‘Twiggy’ Forrest bills himself as Europe’s ‘Putin solution’ in $50b hydrogen deal
By Sourced Externally
March 29, 2022
London: Mining magnate Andrew Forrest is pitching himself as the antidote for Europe’s Russian gas addiction, striking a $50 billion deal with German energy giant E.ON to produce up to five million tonnes of green hydrogen by 2030.
The billionaire announced the latest Future Fortescue Industries contract in Berlin on Wednesday morning Australia-time, which will help to decarbonise thousands of medium-sized enterprises in Germany, the Netherlands and other cities where E.ON distributes energy to more than 50 million customers.
E.ON chief operating officer Patrick Lammers signs the hydrogen deal in Berlin with Fortescue boss Andrew Forrest.
European nations, which currently imports about a third of its natural gas from Russia, are facing calls to drastically reduce their dependence on Moscow’s energy exports in response to its invasion of Ukraine, which has brought about mass death, destruction and displacement.
Germany, in particular, has faced fierce criticism from Ukrainian President Volodymyr Zelensky for being the world’s largest importer of Russian gas. German Chancellor Olaf Scholz has vowed to become independent of Russian supplies by 2024, but last week warned doing it too fast would mean plunging all of Europe into recession.
The goal is to produce hydrogen in Australia using wind and solar power and begin shipping it to Europe to be distributed through E.ON’s pipelines. Deliveries would begin in 2024 and build up to a volume of five million tons of hydrogen a year by 2030 – equal to about a third of the energy Germany imports from Russia.
Green hydrogen is produced using electricity from renewable energy but is not yet a commercially viable alternative to natural gas. It is regarded as the only long-term prospect to achieve global climate targets, however it remains considerably more expensive to produce than brown or blue hydrogen, which is made with fossil fuels. It is also highly flammable, which creates major logistical and infrastructure challenges to its transportation.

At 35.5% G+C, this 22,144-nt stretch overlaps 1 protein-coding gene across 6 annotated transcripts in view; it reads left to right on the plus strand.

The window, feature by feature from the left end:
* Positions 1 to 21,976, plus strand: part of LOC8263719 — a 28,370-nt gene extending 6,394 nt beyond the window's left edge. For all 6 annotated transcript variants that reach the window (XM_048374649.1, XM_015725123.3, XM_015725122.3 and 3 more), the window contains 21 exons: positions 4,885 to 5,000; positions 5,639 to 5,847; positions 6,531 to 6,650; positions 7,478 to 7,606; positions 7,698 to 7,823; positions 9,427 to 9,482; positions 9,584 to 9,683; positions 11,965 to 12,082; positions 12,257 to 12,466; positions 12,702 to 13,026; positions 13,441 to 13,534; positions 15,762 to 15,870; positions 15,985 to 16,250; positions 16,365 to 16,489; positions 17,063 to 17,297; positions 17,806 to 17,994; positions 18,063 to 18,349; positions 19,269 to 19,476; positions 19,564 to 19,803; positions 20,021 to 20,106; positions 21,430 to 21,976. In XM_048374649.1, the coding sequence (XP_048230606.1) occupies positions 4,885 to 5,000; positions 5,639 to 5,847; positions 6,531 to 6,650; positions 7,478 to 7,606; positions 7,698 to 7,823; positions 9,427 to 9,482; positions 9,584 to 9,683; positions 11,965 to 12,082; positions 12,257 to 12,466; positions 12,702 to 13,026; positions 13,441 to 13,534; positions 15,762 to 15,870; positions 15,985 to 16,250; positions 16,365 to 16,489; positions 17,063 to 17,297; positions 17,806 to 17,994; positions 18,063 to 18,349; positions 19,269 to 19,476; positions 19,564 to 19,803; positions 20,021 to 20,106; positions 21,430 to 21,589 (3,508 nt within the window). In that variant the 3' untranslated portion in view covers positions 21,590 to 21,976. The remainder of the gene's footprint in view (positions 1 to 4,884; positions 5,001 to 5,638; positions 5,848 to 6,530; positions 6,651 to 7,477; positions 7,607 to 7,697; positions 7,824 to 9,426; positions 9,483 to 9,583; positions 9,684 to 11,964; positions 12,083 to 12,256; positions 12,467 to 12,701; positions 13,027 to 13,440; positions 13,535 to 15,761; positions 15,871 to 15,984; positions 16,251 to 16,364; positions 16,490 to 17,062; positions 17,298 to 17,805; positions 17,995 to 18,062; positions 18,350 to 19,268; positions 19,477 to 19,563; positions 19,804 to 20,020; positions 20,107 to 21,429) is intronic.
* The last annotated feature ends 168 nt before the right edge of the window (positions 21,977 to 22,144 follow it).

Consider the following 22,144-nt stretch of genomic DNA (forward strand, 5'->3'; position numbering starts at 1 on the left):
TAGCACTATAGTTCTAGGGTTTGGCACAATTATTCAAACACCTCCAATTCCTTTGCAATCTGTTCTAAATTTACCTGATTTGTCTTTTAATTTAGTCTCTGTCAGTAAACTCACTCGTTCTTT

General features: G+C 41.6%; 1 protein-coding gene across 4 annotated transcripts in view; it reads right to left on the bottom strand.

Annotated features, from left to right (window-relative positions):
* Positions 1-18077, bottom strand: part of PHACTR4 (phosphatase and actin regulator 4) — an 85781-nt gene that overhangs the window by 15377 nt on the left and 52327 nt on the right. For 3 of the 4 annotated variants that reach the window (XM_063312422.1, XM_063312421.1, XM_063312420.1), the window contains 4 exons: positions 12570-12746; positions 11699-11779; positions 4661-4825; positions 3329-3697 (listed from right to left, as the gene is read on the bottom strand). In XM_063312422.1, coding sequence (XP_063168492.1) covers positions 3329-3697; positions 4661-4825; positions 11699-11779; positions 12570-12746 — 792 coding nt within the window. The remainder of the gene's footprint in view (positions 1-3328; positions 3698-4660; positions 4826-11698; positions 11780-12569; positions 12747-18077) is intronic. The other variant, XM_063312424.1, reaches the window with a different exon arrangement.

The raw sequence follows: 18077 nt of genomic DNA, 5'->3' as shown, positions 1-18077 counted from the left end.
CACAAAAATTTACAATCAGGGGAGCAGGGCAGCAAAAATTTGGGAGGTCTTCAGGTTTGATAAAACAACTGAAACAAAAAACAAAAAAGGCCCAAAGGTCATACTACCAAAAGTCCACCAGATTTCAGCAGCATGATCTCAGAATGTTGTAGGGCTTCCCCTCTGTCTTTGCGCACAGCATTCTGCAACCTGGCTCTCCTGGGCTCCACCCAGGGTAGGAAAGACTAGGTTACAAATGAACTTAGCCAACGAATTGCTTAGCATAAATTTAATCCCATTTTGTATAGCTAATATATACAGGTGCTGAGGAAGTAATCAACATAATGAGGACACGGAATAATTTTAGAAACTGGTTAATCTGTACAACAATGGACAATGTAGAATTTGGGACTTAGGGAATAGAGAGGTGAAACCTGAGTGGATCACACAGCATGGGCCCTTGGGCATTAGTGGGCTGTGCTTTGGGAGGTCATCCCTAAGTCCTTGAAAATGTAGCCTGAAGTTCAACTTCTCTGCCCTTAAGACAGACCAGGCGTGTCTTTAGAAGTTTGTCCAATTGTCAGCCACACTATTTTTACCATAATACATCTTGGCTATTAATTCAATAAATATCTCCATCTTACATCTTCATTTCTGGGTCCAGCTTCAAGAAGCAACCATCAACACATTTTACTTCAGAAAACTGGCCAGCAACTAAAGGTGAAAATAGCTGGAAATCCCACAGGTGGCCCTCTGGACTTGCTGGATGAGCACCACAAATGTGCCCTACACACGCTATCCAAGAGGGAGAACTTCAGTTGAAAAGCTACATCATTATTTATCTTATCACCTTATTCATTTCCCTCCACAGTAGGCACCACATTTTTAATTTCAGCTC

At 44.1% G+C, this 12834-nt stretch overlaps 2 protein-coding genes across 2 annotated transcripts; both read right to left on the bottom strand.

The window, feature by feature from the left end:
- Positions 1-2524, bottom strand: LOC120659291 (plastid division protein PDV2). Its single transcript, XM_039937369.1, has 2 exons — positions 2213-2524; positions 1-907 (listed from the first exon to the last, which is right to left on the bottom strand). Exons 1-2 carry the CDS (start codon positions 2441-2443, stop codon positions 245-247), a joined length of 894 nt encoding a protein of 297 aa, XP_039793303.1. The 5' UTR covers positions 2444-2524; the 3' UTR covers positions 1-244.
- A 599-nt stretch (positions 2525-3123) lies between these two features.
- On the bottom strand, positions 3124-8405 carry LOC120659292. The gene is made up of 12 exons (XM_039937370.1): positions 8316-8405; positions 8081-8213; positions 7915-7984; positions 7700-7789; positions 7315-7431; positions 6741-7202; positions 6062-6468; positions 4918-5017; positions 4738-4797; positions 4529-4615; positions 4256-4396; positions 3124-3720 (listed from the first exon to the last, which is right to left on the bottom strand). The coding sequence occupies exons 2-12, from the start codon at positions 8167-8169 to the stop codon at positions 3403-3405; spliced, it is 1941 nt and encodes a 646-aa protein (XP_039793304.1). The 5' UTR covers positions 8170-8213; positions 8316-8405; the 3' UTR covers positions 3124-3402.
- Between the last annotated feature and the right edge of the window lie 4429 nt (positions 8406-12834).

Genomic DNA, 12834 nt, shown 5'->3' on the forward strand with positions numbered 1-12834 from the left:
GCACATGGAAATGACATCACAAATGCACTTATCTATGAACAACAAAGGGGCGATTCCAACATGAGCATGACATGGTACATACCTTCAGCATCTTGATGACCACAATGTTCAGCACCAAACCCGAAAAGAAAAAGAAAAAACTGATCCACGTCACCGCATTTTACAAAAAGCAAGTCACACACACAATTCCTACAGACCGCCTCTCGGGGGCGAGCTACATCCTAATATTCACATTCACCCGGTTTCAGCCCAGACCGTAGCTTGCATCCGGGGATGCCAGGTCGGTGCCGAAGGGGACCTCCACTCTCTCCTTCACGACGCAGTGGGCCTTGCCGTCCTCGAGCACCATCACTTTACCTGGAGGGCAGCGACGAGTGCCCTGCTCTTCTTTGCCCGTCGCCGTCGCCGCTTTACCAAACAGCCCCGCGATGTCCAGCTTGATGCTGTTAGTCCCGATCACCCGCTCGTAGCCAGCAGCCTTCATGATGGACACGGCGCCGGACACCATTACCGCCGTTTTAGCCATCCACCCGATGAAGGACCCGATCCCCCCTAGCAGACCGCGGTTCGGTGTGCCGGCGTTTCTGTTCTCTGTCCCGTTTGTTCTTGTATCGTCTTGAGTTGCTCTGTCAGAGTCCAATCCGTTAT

Under the deal the fuel would initially be shipped as liquid ammonia, which is easier to store and transport, before being converted to hydrogen once it reaches European industrial zones, Forrest, the former chief executive of Fortescue Metals, said.
The E.ON deal would deliver one third of Forrest’s ambitious plans to produce 15 million tonnes of green hydrogen within eight years.
Forrest flanked by German Vice Chancellor and Minister for Economic Affairs and Climate Action, Robert Habeck, and E.ON chief executive Leo Birnbaum, Forrest said the deal would reduce fossil fuel consumption dramatically in Germany and quickly help substitute Russian energy supply.
“This is a cohesive and urgently needed part of the green industrial revolution underway here in Europe,” Forrest said.
“When the tanks rolled over the border… everything changed. You have to forgive those leaders who jumped to a fossil fuel solution, but in the end they have empowered Putin.”
“What we need to do is replace Putin, and green hydrogen is the Putin solution for Europe.”
The Australian and German governments entered a Hydrogen Accord last year, pledged taxpayer’s money towards a series of new projects to accelerate the development of industry in the hope of creating new economic opportunities and jobs while reducing emissions.
Habeck, a Greens MP in the newly established coalition government, recently labelled Germany’s massive consumption of Russian energy a “geopolitical mistake”, and warned Europe’s biggest economy that it needed to find energy security or it would become “a pawn” in Russia’s game.
He said the race for large-scale production and transportation of green hydrogen had taken off.
“The agreement between E.ON and FFI is a major step forward and puts them in a pole position for the delivery of green hydrogen to German industry.”
Environment groups have praised Forrest’s efforts in agreeing to billions of dollars of green hydrogen supply deals, however critics have questioned how realistic they are when he is yet to start commercial production of the zero-emission fuel. Forrest expects the company to produce its first green hydrogen in Tasmania by 2024.
Birnbaum said agreement was building for a “hydrogen bridge” from Australia to Germany and the Netherlands, to driving forward the green energy transition.
“Renewable GH2 is a key element to achieving this task, while at the same time contributing to a secure and affordable future energy supply.”